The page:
- Namibian authorities have been blamed for not taking aggressive stand on corruption, despite a surge in corruption-related stories on the country's print media over the years.
This was contained in the findings of a survey conducted by Namibia Institute for Democracy (NID). The publication, Actual Instances of Corruption as Reported in the Namibia Print Media, 2006/7, criticised the Namibian government for not acting on most of the reported cases.
Newspapers reported 240 corruption cases in 2006/7 compared to 92 in 2004/6, the survey found. It also found that the number of articles generated from corruption stories increased from 682 in 2004/6 to 709 in 2006/7.
The publication is part of the institute's zero tolerance campaign on corruption in the country.
The Manager of NID's Public Dialogue Centre, Graham Hopwood, commended the media for "doing its part of the deal although the authorities showed disinterest in acting on these cases."
Namibia's Anti-Corruption Commission (ACC) received 686 corruption complaints in 2006, but due to lack of evidence or unfounded allegations, 85 complaints were dropped, the survey found. Besides, 145 cases were transferred to other authorities.
The anti-graft body however failed to take action against 259 cases for one reason or another. Five cases were consolidated with others.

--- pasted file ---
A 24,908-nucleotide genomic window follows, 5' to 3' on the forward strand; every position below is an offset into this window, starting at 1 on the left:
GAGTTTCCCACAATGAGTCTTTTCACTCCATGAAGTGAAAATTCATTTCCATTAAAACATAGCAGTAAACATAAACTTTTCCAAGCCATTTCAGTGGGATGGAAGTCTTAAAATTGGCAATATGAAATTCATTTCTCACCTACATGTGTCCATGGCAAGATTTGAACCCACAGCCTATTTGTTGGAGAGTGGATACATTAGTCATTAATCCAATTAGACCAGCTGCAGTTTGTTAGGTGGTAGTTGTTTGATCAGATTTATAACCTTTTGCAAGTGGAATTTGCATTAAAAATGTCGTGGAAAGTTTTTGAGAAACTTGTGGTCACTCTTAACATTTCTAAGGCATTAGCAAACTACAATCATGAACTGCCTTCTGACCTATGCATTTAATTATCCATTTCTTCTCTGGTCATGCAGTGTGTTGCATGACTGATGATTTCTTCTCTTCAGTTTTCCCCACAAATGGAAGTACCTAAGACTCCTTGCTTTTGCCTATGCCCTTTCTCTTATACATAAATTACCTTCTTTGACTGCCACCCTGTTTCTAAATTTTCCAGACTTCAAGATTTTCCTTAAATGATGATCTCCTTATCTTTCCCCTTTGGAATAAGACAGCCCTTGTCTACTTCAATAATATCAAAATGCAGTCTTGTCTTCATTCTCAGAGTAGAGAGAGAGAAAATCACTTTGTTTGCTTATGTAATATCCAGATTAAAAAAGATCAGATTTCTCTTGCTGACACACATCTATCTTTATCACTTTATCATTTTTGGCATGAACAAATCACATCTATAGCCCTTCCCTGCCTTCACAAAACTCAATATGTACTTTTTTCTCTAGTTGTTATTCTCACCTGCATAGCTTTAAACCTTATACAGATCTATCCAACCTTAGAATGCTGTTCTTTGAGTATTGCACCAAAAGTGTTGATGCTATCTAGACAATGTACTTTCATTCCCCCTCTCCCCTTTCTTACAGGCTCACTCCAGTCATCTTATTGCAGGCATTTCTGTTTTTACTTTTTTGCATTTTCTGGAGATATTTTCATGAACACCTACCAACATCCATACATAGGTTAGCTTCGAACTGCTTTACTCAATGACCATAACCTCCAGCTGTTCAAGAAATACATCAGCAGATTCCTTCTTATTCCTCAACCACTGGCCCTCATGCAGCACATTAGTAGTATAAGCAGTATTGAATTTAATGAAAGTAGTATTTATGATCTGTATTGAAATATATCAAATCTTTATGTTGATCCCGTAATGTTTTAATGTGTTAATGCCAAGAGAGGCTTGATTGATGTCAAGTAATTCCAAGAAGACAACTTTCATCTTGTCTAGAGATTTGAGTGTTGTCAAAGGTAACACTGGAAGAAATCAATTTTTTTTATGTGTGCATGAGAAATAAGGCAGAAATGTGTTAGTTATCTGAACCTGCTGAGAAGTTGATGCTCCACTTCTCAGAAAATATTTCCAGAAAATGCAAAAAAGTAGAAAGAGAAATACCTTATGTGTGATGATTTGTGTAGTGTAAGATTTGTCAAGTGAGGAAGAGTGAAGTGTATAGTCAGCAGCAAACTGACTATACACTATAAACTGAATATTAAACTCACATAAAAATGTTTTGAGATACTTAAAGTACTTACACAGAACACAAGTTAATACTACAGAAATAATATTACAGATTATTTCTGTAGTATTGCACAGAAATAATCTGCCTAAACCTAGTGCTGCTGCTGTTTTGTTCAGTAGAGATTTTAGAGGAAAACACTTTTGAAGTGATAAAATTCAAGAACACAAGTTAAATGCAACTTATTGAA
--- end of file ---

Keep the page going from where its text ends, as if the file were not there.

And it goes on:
"This study found that the print media reported on 240 cases from April 2006 to March last year," Mr Hopwood said.
"This indicates that the media, which almost certainly did not report on all the complaints taken up by the ACC covered many other cases that were being investigated by other authorities, had been uncovered directly by the media, or were old cases that were being reported on because of continuing delays and inaction."
The increase in corruption reporting was evident by public interested generated after the Avid/Social Security Commission scandal and the launch of the ACC.
Corruption was mainly reported in parastatals, government ministries, local authorities, political parties, among others. 49% of the cases were connected to embezzlement of funds.
While verdict is yet to be passed on 76.9% of the cases, 18.8% have been found guilty of corruption.
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